It is apparent that at least some widows in the New Testament congregations were enrolled into some sort of order. I use the term “enrolled” advisedly. That there was among the early churches an order of widows appears to be generally accepted among scholars. [5] These widows were not clergy—they performed none of the ordinances nor served in any form of clerical role, neither did they function as deacons—they were a distinct order with prescribed responsibilities among the saints. The basis for appointment to the order of widows is provided in our text. Ignatius greets “the order of widows” in Philippi. [6] Likewise, an ancient writer presenting himself as Clement, a companion of Peter, notes the institution of the “order of widows.” [7] This order of widows among the churches appears to have continued for at least three to four hundred years after the establishment of such an order. Only gradually did the order cease to exist, having been transformed into something quite different from what Paul instituted.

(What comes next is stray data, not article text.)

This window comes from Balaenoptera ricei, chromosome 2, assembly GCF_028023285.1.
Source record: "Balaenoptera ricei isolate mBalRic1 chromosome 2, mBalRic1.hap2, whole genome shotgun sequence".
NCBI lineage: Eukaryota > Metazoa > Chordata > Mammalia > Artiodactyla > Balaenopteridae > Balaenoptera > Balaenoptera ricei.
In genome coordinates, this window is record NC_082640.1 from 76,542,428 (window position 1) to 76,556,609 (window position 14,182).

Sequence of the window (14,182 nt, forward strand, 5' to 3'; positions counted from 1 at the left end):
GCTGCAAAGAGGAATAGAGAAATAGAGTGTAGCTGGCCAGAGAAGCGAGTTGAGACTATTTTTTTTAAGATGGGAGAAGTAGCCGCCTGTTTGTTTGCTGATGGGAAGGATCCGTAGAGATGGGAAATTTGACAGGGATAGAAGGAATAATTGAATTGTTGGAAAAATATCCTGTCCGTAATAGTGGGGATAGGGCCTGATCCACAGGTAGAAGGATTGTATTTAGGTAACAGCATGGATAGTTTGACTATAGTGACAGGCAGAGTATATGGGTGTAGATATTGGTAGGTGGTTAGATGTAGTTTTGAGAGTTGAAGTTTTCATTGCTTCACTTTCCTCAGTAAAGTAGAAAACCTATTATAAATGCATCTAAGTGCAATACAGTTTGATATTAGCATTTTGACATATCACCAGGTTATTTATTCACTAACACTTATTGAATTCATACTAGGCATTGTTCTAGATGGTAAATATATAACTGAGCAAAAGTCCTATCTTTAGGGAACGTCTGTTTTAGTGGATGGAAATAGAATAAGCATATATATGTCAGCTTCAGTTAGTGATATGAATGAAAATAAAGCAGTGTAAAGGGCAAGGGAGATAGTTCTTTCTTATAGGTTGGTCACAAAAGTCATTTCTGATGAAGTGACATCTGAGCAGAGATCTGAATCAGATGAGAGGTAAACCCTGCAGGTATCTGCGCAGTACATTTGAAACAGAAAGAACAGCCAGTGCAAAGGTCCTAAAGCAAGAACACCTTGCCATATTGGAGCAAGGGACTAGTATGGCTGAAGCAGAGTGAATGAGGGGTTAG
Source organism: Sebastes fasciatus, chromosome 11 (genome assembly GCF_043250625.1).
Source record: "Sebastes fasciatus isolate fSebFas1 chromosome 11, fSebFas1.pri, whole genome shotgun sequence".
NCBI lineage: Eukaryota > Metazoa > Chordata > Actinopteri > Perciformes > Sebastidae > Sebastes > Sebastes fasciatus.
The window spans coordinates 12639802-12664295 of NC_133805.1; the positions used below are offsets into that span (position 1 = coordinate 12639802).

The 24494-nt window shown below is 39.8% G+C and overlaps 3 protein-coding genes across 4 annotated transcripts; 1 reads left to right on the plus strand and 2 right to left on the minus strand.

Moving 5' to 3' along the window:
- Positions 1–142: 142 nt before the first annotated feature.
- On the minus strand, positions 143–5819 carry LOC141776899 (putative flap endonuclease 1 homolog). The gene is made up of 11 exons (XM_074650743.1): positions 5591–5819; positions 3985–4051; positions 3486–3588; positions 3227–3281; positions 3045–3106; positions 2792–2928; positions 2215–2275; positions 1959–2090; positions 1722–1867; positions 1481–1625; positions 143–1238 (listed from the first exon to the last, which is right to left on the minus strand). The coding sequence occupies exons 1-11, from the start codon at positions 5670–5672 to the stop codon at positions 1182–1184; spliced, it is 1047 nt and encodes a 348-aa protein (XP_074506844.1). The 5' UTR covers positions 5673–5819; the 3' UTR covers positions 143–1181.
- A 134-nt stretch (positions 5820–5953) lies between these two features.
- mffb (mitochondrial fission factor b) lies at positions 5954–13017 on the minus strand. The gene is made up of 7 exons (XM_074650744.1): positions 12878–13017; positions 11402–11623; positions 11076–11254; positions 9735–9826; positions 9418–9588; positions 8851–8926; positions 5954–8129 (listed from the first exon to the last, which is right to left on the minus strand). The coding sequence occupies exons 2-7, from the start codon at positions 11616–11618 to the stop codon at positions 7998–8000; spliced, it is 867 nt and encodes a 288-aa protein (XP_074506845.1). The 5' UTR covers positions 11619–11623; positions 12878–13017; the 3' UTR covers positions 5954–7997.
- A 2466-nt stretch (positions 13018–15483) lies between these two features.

Paul sets as a standard that the widow must truly be a widow [1 TIMOTHY 5:5]. The criterion for establishing her qualification was that she had to be at least sixty years of age and well known for good deeds. Several examples of the deeds that would qualify are spelled out. She was to have been known for her commitment to her husband; and she was to be recognised as bringing up children—her own, of course, but possibly orphans as well. She was to be known as hospitable [literally, “welcoming strangers”] and for refreshing the saints. She was to care for those who were afflicted and to have devoted herself to good work. In that environment where Christians were often persecuted and despised, she would have ample opportunity to care for those in trouble and to show hospitality. We will consider these standards in greater detail later in the message.